Why do We Need Details

As they say, the devil is in the details! It really depends on the kind of game you are working on, as well as the art style. Having this kind of focus on tiny details in materials is, in my opinion, absolutely necessary, especially in games with a realistic art style. First person and third person games generally require very high levels of detail as the player camera will be in close proximity to the environment; assets, walls etc. Other genres such as RTS and MMO where perhaps the camera is further away, will usually require less detail as the player will never see the objects at the scale required for such detail – in these cases, things like form, colour and silhouette become more important.

As artists trying to create realistic materials and environments, attention to detail is paramount. These details tell stories; for example, is this concrete freshly poured or has it been there for some time? Has it been exposed to the elements? Has it been damaged in any way? If so was it general wear and tear, part of the construction process or from an external factor (i.e. bullet holes from bad guys)? Etc. All of these details, and the stories behind them, help to ground your art in the environment and in the game world, and in turn help immerse the player in the experience.

How to Work With Level Designer?

Usually when we begin working on a new level, area or mission, the artist and the level designer will work hand in hand from the very start. It’s a very symbiotic relationship; we have to make sure that the level plays as well as possible and looks awesome too, which usually means we will have to each make compromises for the other, so the relationship has to be a close one. But it’s always a conversation, not an imposition – we bounce ideas off each other until we find the one that works for our collective vision.

At the risk of sounding overly artsy, as you work on these spaces they really do take on their own personalities and vibes – all your ideas coalesce, and as they start to come together you just naturally find yourself gravitating towards ideas that would suit the space. It helps to have a strong vision of what you want to achieve; a well-defined art direction, a backstory or narrative to your space and so on. Once you establish these pillars, it’s way easier to build your environment within the logical framework you’ve set out. For example, in the Rave space in the tutorial mission for the Tom Clancy’s The Division Underground expansion, from a very early stage we established that this area would be a hidden ‘end of the world’ party, and would mix the neon craziness of a rave with the macabre realities of the world of The Division.

It’s important to consider the purpose of what you’re adding to a scene, for example, the large pieces of neon graffiti in the Rave Room served primarily to draw the player’s eye and guide them through the level and to flanking routes. But they also had to look cool, to make the player feel immersed in the environment. They also needed to tell a story – the pieces are wild, bold, artistic, frenetic – it tells the player something about the people who painted them, without the player even noticing. Hundreds of neon paint footprints surround the DJ/dance floor area, with several spilled cans of neon paint close by – this tells the player that people were here in large numbers, dancing, having fun, whilst dead bodies nearby show what happened next. All of these details are visually interesting when you first see them, but they also tell stories, and that is why they work.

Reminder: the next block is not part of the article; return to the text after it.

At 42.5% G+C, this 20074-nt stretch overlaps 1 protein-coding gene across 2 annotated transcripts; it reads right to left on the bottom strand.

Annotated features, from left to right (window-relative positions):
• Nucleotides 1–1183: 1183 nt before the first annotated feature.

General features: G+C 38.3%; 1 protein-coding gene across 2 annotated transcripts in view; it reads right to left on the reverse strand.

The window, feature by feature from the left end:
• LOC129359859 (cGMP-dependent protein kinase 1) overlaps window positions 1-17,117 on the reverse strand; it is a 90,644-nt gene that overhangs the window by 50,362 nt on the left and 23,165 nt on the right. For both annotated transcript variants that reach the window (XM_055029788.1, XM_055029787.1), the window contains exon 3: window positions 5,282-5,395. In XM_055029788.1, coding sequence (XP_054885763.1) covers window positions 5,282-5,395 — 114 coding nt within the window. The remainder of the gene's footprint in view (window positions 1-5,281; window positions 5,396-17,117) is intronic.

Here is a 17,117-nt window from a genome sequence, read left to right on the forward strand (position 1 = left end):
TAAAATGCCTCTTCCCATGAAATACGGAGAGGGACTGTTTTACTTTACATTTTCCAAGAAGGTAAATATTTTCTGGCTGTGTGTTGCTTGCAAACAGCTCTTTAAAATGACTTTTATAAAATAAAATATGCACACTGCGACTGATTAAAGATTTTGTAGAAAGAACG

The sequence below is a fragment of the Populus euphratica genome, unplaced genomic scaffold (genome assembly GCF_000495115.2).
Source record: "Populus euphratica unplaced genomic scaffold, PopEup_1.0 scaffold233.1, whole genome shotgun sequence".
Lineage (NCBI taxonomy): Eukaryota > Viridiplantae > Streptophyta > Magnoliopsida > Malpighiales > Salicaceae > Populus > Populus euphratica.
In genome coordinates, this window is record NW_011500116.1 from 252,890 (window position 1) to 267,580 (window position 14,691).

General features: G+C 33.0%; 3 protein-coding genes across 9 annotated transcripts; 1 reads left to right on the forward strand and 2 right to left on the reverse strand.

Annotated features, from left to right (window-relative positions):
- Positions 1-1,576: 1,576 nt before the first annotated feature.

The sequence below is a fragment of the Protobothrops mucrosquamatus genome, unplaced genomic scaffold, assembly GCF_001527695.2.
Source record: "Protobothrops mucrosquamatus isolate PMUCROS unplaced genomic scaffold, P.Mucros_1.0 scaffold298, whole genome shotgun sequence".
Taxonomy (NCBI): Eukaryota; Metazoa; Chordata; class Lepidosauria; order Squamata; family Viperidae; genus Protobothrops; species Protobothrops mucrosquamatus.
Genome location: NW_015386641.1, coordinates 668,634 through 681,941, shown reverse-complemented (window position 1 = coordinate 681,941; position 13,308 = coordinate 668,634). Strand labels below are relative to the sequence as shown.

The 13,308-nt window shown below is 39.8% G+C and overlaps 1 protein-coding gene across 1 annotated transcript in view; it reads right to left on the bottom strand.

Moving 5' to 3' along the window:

There’s a lot to consider when you’re propping an environment! Composition, readability, focal points, guiding the player, prop distribution, areas of rest for the eye, lighting etc, all of which are huge topics in their own right.

When you’re at the propping stage, you will more than likely already have the structure or architecture in place; the larger forms which make up your scene. With prop placement, as mentioned previously, you want to make sure that you are telling a story. You also need to make sure your distribution of props makes sense; for example, you wouldn’t have 3 huge, different hero pieces sat in a scene with no supporting smaller assets, just like you wouldn’t have 20 equally sized small assets in an area with nothing else – it’s all about balance. I generally have larger assets or areas supported by a few mid-sized pieces, then many smaller detailed items. So, for example, a huge air conditioning unit, with a few interesting large/mid-sized pipes, with various smaller piles of trash or bottles etc.

This balance of prop distribution is one of the main considerations when it comes to ‘reads’. You want players to be able to ‘read’ your environment, or your area, as soon as they enter it; the primary read. After that you have your secondary and tertiary reads, as the player observes mid then smaller level detail. Without the correct balance of prop distribution in your scene, these reads won’t work as they should.

Advice On Making a Perfect Portfolio

There are a few key things to consider when it comes to your portfolio. First, focus on quality not quantity; five excellent pieces are better than ten average pieces. Next, you are only as strong as your weakest piece, so you need to be ruthless with your own work. If it’s not up to your current standard, jettison it. If you feel like you can’t be objective, ask friends and colleagues their opinion, get some fresh eyes on your portfolio.

Try to be original and interesting; it’s how you will stand out. If you really want to do a sci-fi corridor, try and think of an angle on the theme that no-one has done before

Specialise, to a degree; don’t try to be all things (Environments, characters, FX, etc). Yes, some people can do it, some are very successful at it, but if you’re trying to get into the industry it can make it hard for those looking to hire you to understand where you would fit into the team. It’s rare that you would have a job where you would be expected to produce work in many different disciplines too (unless you’re indie, or a very small developer). That doesn’t mean you can’t experiment with these things in your own time though of course.

The presentation is of vital importance. Poor presentation can kill a great piece of work.

Adam Dudley, Environment Artist

Interview performed by Kirill Tokarev.